The dreaded metronome! How to stay in time when playing syncopated rhythms?

Been playing for a long time and am really lazy when it comes to using a metronome.

However, I’ve been recording myself a lot lately and can really hear my timing issues and don’t like it.

I’m ok playing to a metronome when playing on the beat but as soon as I start playing a syncopated rhythm (where you miss down strokes) or a rhythm that covers 2 bars I am all over the place.

Any advice or suggestions on exercises to overcome this?

Keep strumming / picking even if you dont make contact with the strings on those missed strokes, and count

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My approach would be to slow the metronome down until you reach a point where you can play it, then play it and gradually speed up the metronome as you master it.

And slow to start out might be (or feel) ridiculously slow, and that’s ok - you probably won’t stay at that pace long.

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I would also recommend some time not on the guitar, but counting, tapping, clapping and air strumming to the metronome.


I have a messy relationship with metronomes too! Some people here recently suggested that I use a drum track instead of a metronome. It could add a little fun and spice to the practice, and I might be able to “groove” with it more closely. Along with the advice above, maybe this suggestion could help you too. Happy playing! :sunglasses:


Agreed Donna, I find drum tracks much easier for this… and more fun! :joy: Heaps of options on YouTube at almost any bpm you want. In saying that there is something to be said for locking in with a metronome. I don’t probably do it often enough, but when I do, I find it worthwhile. Getting the foot tapping and hand constantly strumming seems to be the key (damn multitasking… always struggled with that! :joy:)


Justin’s Rhythm Reading Book did miracles on me. You start tapping the Rhythm and your foot on the beat at 50bpm, don’t be in a hurry, stay on 50bpm as much as you need, it’ll pay off! Do the exercises in the book with the metronome and without guitar. And repet the exercises several times. Hope it helps.

Thanks for the recommendation I will check it out

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Hi @ScottSullivan, obviously to master different strumming patterns and keep time is key. JG also featured a more ‘fun’ metronome app called time trainer, that has different practice options. One option is that you get the rhythm going with the metronome, and then it switches off, for you to continue in the rhythm, and to see if you have kept it going correctly, which is way more challenging than just follow the metronome. Then the key advice is indeed

, and "

An interesting and fun concept, if you have some spare money to burn, or have an especially forgiving Santa, is to use a pedal like TRIO Plus - by Digitech (Band in a Box). You provide the chord sequence and the speed by playing it into the pedal, and then IT will generate a proper percussion and bass track for you, to which you can practice your strumming, you select the music style, and hey presto. It also has a looper, so on top of it, you can record the loop of you strumming, and you can practice lead guitar to your hearts content. I got myself one, and for strummy songs I like to use it to figure out how a song might sound when played with a real rhythm section.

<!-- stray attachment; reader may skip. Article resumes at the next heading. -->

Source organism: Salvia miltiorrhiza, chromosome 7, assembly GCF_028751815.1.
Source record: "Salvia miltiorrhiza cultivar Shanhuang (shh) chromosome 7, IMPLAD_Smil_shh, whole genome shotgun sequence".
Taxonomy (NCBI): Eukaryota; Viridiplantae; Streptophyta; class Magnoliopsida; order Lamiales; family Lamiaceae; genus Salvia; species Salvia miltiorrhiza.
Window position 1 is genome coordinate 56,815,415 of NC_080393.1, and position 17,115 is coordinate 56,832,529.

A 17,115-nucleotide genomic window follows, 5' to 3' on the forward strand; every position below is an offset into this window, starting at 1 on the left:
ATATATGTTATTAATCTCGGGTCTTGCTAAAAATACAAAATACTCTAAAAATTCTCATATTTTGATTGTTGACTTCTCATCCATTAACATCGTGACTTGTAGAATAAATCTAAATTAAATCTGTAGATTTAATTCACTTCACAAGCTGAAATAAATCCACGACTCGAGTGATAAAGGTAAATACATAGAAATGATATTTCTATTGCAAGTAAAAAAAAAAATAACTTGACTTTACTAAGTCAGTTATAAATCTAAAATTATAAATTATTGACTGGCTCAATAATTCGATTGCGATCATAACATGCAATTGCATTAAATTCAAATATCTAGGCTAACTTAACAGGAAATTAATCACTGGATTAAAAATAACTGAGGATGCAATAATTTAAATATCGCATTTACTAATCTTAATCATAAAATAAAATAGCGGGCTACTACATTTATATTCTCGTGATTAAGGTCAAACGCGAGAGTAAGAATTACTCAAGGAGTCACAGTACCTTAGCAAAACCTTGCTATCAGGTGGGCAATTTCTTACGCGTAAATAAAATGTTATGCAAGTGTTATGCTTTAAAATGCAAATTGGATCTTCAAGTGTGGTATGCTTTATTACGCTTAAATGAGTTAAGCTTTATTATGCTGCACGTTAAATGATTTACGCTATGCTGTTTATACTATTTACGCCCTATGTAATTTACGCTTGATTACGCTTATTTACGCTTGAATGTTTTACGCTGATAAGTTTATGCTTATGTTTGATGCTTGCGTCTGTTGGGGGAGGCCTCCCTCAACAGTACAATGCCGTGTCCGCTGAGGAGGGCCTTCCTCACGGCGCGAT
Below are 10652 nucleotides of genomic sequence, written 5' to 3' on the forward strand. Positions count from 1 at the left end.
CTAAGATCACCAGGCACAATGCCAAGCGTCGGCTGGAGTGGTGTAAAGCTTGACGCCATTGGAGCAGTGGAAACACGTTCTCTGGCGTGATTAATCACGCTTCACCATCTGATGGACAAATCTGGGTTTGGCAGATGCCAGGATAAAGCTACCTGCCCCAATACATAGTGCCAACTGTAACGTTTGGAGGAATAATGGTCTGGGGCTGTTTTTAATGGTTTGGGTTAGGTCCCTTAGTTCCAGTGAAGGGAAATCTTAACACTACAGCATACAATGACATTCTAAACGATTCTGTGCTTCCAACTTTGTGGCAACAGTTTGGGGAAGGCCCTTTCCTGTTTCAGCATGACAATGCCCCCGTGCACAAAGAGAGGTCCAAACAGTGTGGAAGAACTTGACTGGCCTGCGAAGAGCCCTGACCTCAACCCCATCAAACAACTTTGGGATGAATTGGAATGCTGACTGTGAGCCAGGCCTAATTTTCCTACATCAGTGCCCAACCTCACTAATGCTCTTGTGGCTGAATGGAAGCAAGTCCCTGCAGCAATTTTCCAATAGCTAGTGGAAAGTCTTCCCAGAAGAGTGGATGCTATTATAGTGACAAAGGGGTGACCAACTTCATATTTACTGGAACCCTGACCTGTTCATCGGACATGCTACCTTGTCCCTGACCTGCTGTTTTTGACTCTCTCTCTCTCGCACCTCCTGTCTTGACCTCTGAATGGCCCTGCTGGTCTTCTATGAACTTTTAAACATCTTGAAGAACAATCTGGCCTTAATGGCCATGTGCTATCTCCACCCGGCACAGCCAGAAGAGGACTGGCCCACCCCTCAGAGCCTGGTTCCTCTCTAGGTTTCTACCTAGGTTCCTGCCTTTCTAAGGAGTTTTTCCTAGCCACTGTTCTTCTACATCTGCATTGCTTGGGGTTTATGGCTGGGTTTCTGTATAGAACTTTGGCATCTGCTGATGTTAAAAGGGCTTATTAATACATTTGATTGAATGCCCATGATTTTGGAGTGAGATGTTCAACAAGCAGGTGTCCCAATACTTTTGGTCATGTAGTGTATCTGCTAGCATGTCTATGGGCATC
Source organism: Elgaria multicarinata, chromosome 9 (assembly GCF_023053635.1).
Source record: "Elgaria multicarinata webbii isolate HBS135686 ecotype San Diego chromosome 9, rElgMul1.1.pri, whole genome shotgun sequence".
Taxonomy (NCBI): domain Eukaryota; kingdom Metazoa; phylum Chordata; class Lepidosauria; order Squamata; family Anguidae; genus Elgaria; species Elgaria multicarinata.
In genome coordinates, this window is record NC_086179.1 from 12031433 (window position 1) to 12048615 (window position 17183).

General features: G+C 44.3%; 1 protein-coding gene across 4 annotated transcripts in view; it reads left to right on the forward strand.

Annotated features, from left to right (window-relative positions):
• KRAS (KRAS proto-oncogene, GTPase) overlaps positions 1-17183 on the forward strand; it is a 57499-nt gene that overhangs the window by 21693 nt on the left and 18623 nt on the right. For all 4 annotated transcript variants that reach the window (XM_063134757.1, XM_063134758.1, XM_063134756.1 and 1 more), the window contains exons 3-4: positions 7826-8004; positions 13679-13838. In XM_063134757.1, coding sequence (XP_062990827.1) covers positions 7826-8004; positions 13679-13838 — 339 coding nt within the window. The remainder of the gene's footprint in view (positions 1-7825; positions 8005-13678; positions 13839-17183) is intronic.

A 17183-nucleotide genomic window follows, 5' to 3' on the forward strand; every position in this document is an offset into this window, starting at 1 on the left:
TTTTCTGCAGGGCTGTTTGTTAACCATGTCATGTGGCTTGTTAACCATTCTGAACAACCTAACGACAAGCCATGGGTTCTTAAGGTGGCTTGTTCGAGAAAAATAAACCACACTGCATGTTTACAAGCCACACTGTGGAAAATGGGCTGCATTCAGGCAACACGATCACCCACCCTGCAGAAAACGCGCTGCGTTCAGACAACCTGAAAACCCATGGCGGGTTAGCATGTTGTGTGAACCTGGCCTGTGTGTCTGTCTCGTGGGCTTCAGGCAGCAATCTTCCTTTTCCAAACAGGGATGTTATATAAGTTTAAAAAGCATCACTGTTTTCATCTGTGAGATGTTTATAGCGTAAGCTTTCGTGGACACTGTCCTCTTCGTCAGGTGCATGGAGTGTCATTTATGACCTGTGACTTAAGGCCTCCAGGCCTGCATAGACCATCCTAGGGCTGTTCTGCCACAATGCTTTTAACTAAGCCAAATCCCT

it took me a number of attempts before the metronome started to work for me. first time i tried the metronome it sucked all the joy out of my (badly timed) playing. So i put it aside for six months or so and then tried it again. Same result. The third time i tried was again some time later and it started to work very well for me.

Hang in there. Also if you are doing covers, try playing along to the youtube video of the original. when I was first learning, this was nigh on impossible for me. now it’s just natural. or use a drum track as others have suggested.

With a syncopated strum perhaps try having the metronome only beep twice per bar.

Justin recommends that you practice the pattern muting the strings so the chord changes dont come in to play. I find this really helps.

Hi Silvia. Got the Rhythm Reading book for Christmas. Started working through exercises and was wondering if there is any recommendation how long to spend on each section for stuff to sink in.

For example is it best to spend a week on each section before moving on or to just work on each exercise until it becomes easy?

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Hi Scott, I did all the exercises in the section starting from 50bpm and I graduaĺly increased the speed when I felt I could do them confidently…it was not actually easy at the beginning, read the Rhythms, tapping the foot along with the metronome and the hand on the Rhythm, got way more complicated with ties ( I did the rests chapter before the ties one because I found rests easier to read for me), but I made it eventually to get the exercises right at a slow speed. I built up to 100bpm in a few months, and that was more than enough for my purposes.

My advice would be to go as much slow as you need for you to feel comfortable and increase speed or move to another chapter when it becomes easy.

Check Justin’s Rhythm Maestro Course, on Grade 4. As a beginner I found using the book was better an easier for me than using the patterns on the course, but in the lessons he explains how to tap and it’s definetely worth checking those lessons.

Thanks a lot for your message, it came just in the moment I was going to write my new practice routine for January and you reminded me that I should find 5 minutes a day to restart working on the book…:sweat: I started with 30 minutes/day, I was quite desperate :joy::sweat_smile:
… let me know how it goes!! :blush: